Listening formats have always impacted the shape of music. Historically, the trend has been towards things getting longer: 12-inch vinyl records offered 22 minutes on each side, C90 cassettes pushed that to 45 minutes a side, then CDs offered 74 minutes without having to flip anything over (that measure, it turns out, was down to Beethoven).
But digital downloads and streaming have flipped this trend on its head. Despite no longer being constrained by physical limitations, songs are getting shorter. And with more than 100,000 songs being added to streaming services every day, there’s never been more competition to cut through. TikTok’s bottomless scroll and rapacious algorithm have supercharged this effect.
First impressions have never been more important. And Central Cee, ever the savvy operator, is acutely aware of this. “The first line is kind of, like, somewhat controversial,” the London rapper told Genius of his nudging-and-winking summer smash, Doja. “It just sounds like something I’m not supposed to be able to say.” Early teasers posted on TikTok and Instagram would confirm his hunch, sending the track on its way to virality well before its official release.
That opening line – “How can I be homophobic? My bitch is gay” – is the kind of double-taking earworm that’s catnip to TikTok and ripe for an Insta caption: sharp enough to sound smart, glib enough to appear disinterested, a hint of contradiction to stir confusion, and just hovering above the line of what’s acceptable to say out loud. And every line that follows is absurdly quotable, from Muslim trappers shotting on Christmas Day to a gun being gay also. One user uploaded a video to YouTube titled “Doja but every time he says a questionable line it gets faster”. Then the whole thing comes spinning to a chipmunked close in just over a minute-and-a-half. Doja Cat herself admitted that the “indulge in that” bar made her laugh.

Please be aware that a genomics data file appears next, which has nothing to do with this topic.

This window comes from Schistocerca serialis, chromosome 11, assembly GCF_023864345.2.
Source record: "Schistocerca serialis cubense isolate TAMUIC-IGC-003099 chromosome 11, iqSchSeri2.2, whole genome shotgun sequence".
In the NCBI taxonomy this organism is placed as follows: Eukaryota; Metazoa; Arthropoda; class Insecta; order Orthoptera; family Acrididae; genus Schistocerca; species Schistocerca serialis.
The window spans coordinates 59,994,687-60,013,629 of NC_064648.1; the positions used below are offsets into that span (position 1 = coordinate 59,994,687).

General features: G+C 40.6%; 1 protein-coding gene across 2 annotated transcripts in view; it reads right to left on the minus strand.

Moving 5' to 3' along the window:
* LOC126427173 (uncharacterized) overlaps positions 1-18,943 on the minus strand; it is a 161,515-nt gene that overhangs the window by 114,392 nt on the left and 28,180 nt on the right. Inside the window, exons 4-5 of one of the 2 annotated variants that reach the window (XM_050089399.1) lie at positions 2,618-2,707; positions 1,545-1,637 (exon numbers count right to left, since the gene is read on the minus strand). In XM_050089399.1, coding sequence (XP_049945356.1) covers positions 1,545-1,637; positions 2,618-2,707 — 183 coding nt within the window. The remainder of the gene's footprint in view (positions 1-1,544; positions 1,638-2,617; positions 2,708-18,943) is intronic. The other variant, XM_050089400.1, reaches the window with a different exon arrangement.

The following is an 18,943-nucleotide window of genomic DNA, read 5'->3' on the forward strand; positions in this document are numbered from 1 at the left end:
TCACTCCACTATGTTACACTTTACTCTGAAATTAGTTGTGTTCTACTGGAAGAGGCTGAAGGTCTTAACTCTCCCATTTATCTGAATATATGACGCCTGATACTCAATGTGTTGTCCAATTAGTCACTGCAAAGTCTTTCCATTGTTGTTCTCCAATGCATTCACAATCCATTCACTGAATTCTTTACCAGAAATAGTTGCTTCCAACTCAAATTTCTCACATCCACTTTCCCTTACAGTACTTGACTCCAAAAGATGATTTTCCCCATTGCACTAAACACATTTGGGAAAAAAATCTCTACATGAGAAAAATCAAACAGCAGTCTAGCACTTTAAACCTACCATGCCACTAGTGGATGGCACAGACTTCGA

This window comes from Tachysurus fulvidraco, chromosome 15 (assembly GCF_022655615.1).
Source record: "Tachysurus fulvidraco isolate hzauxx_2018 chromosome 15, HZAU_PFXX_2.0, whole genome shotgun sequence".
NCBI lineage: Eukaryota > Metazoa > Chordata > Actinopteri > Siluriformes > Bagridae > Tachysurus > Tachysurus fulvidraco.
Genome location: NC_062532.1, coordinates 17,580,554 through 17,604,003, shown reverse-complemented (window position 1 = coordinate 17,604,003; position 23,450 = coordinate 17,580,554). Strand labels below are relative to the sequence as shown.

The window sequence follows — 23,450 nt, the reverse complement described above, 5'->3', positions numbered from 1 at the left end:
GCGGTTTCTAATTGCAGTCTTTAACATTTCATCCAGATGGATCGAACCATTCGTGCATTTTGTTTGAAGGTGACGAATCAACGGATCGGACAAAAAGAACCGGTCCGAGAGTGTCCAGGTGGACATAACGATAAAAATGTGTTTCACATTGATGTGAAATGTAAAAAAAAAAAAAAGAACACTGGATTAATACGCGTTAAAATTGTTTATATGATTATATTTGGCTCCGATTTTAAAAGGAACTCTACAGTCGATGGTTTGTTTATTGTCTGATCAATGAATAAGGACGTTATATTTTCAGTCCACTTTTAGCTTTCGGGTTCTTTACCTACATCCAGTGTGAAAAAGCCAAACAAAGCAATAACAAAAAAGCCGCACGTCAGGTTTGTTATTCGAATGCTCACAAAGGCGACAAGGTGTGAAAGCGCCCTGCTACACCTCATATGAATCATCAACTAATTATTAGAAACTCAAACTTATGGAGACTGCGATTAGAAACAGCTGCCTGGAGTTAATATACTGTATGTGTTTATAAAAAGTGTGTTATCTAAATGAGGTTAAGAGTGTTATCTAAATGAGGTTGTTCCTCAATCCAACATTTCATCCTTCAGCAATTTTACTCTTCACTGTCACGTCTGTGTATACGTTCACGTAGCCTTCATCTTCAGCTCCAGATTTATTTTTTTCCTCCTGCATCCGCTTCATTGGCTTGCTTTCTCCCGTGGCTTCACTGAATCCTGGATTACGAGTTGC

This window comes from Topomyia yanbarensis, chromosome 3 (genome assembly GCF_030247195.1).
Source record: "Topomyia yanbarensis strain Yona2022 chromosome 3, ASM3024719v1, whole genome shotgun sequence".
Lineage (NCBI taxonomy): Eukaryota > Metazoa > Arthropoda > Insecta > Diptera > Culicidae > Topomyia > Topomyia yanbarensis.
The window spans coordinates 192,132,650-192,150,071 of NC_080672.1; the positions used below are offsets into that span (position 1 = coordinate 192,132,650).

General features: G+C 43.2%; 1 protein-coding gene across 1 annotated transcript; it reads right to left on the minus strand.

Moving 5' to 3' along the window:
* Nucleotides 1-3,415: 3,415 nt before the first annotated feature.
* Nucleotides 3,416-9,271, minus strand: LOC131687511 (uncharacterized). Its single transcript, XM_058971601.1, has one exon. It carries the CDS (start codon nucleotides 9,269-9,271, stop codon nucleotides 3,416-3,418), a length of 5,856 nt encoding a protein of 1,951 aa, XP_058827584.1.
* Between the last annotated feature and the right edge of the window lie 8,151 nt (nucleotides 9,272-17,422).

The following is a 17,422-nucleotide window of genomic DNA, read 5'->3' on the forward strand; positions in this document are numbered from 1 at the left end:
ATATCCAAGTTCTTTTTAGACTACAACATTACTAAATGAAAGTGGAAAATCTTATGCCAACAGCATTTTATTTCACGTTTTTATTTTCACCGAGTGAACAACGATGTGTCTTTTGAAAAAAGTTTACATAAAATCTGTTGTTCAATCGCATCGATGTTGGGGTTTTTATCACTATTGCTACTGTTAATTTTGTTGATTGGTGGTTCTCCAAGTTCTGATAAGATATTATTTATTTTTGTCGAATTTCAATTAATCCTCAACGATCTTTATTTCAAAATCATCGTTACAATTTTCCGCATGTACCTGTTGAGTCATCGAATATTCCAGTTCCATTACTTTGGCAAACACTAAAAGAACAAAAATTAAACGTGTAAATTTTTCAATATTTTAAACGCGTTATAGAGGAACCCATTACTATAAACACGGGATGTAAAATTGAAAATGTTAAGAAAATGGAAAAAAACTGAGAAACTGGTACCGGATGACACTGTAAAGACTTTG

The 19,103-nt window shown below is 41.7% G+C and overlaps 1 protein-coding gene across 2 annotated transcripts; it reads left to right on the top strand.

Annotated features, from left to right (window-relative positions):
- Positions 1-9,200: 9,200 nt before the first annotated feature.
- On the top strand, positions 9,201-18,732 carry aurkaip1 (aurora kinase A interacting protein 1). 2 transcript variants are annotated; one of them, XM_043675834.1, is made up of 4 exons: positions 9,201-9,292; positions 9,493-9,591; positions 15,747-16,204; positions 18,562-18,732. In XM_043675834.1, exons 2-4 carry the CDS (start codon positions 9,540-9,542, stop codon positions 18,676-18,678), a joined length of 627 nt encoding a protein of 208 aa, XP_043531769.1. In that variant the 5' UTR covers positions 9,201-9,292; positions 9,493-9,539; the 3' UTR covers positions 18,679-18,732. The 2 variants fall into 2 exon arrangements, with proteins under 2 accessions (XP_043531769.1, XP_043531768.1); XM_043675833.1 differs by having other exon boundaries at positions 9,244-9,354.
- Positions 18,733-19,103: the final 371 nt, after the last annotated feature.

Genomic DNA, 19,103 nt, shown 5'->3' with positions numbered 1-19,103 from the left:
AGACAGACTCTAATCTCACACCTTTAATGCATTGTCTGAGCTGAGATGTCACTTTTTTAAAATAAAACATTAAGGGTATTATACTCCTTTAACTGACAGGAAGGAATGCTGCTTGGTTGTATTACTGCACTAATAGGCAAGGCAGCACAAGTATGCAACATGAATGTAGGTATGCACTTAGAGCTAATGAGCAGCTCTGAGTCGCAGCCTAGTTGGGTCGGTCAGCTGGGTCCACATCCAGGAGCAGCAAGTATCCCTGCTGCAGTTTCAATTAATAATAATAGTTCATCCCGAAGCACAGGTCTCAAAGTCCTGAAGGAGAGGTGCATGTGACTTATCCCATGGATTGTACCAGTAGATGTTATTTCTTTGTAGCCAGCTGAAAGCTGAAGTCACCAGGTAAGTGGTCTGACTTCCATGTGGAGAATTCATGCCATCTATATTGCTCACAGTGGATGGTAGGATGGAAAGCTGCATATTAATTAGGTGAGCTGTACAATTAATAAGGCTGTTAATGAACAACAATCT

Like the social platforms it blew up on, Doja is designed to be addictive, too. The beat pokes its head above the parapet of unimaginative “sample rap” – following Tion Wayne, Aitch and ArrDee’s bald attempts at chart bait. The lead guitar riff is lifted from Eve and Gwen Stefani’s 2001 hit Let Me Blow Ya Mind, and by truncating and looping the sample, the song (quite literally) keeps you on the hook.
Cench’s prodding, staccato flow is ripe for big crowds to shout back, and clarity of his delivery reflects a wider ambition: to be the first UK rapper of his generation to blow globally, unencumbered by any international audience hang-ups about that funny Brih-ish accent. Doja picked up plays everywhere from Brisbane to the Bahamas. The video made him the first UK rapper to appear on Lyrical Lemonade – something of an American hip-hop holy grail – and Cench sustained the buzz in the States with a viral L.A. Leakers freestyle decoding London slang.
With its eyebrow-raising bars, you could call Doja risky, not necessarily something to bet your rap career on. But listen closely, and you find something that was precision-engineered to blow up in 2022.